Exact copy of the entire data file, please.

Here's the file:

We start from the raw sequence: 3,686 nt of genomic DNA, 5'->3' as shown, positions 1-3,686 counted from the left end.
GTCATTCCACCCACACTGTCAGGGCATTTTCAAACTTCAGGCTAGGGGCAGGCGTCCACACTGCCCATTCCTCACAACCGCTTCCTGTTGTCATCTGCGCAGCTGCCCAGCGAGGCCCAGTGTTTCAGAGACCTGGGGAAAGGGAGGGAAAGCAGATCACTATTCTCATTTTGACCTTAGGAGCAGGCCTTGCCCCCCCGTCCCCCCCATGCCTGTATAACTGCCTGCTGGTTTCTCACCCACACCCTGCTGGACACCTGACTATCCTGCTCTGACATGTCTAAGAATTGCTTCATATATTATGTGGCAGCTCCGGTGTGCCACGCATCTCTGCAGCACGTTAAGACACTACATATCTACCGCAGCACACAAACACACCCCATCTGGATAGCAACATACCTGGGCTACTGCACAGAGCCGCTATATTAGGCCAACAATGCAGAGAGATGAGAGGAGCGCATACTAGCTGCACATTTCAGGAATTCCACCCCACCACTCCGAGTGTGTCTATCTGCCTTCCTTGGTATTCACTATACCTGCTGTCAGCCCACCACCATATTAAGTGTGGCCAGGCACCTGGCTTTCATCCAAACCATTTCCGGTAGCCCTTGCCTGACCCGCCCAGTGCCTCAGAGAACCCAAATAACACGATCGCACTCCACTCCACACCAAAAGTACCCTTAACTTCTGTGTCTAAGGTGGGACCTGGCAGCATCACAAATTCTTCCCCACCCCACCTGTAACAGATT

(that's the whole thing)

We start from the raw sequence: 3,686 nt of genomic DNA, 5'->3' as shown, positions 1-3,686 counted from the left end.
GTCATTCCACCCACACTGTCAGGGCATTTTCAAACTTCAGGCTAGGGGCAGGCGTCCACACTGCCCATTCCTCACAACCGCTTCCTGTTGTCATCTGCGCAGCTGCCCAGCGAGGCCCAGTGTTTCAGAGACCTGGGGAAAGGGAGGGAAAGCAGATCACTATTCTCATTTTGACCTTAGGAGCAGGCCTTGCCCCCCCGTCCCCCCCATGCCTGTATAACTGCCTGCTGGTTTCTCACCCACACCCTGCTGGACACCTGACTATCCTGCTCTGACATGTCTAAGAATTGCTTCATATATTATGTGGCAGCTCCGGTGTGCCACGCATCTCTGCAGCACGTTAAGACACTACATATCTACCGCAGCACACAAACACACCCCATCTGGATAGCAACATACCTGGGCTACTGCACAGAGCCGCTATATTAGGCCAACAATGCAGAGAGATGAGAGGAGCGCATACTAGCTGCACATTTCAGGAATTCCACCCCACCACTCCGAGTGTGTCTATCTGCCTTCCTTGGTATTCACTATACCTGCTGTCAGCCCACCACCATATTAAGTGTGGCCAGGCACCTGGCTTTCATCCAAACCATTTCCGGTAGCCCTTGCCTGACCCGCCCAGTGCCTCAGAGAACCCAAATAACACGATCGCACTCCACTCCACACCAAAAGTACCCTTAACTTCTGTGTCTAAGGTGGGACCTGGCAGCATCACAAATTCTTCCCCACCCCACCTGTAACAGATT